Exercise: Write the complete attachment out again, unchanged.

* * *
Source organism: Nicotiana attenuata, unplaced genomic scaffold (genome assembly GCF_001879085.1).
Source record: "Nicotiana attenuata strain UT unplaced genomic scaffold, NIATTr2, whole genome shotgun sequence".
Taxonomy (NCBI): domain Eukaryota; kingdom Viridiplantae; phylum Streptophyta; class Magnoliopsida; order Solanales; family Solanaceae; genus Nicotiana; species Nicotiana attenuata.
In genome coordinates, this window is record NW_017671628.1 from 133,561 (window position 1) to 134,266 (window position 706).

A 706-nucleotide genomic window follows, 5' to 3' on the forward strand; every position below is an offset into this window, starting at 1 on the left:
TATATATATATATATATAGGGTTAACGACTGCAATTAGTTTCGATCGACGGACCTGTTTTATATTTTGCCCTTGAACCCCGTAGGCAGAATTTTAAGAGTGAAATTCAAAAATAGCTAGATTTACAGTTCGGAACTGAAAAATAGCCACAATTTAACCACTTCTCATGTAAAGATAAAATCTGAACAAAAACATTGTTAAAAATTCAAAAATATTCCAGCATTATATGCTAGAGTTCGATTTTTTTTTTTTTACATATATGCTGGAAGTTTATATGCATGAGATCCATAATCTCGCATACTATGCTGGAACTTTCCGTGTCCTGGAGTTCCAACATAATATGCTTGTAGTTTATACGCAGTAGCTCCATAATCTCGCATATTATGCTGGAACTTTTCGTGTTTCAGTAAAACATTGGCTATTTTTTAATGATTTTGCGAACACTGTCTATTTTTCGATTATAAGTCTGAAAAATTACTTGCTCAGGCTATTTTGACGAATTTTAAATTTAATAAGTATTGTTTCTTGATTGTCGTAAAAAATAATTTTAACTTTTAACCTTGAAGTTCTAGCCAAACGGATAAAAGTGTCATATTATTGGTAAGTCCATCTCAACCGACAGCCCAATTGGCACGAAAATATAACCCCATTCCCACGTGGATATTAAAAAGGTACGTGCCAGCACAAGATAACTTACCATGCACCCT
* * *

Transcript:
Source organism: Nicotiana attenuata, unplaced genomic scaffold (genome assembly GCF_001879085.1).
Source record: "Nicotiana attenuata strain UT unplaced genomic scaffold, NIATTr2, whole genome shotgun sequence".
Taxonomy (NCBI): domain Eukaryota; kingdom Viridiplantae; phylum Streptophyta; class Magnoliopsida; order Solanales; family Solanaceae; genus Nicotiana; species Nicotiana attenuata.
In genome coordinates, this window is record NW_017671628.1 from 133,561 (window position 1) to 134,266 (window position 706).

A 706-nucleotide genomic window follows, 5' to 3' on the forward strand; every position below is an offset into this window, starting at 1 on the left:
TATATATATATATATATAGGGTTAACGACTGCAATTAGTTTCGATCGACGGACCTGTTTTATATTTTGCCCTTGAACCCCGTAGGCAGAATTTTAAGAGTGAAATTCAAAAATAGCTAGATTTACAGTTCGGAACTGAAAAATAGCCACAATTTAACCACTTCTCATGTAAAGATAAAATCTGAACAAAAACATTGTTAAAAATTCAAAAATATTCCAGCATTATATGCTAGAGTTCGATTTTTTTTTTTTTACATATATGCTGGAAGTTTATATGCATGAGATCCATAATCTCGCATACTATGCTGGAACTTTCCGTGTCCTGGAGTTCCAACATAATATGCTTGTAGTTTATACGCAGTAGCTCCATAATCTCGCATATTATGCTGGAACTTTTCGTGTTTCAGTAAAACATTGGCTATTTTTTAATGATTTTGCGAACACTGTCTATTTTTCGATTATAAGTCTGAAAAATTACTTGCTCAGGCTATTTTGACGAATTTTAAATTTAATAAGTATTGTTTCTTGATTGTCGTAAAAAATAATTTTAACTTTTAACCTTGAAGTTCTAGCCAAACGGATAAAAGTGTCATATTATTGGTAAGTCCATCTCAACCGACAGCCCAATTGGCACGAAAATATAACCCCATTCCCACGTGGATATTAAAAAGGTACGTGCCAGCACAAGATAACTTACCATGCACCCT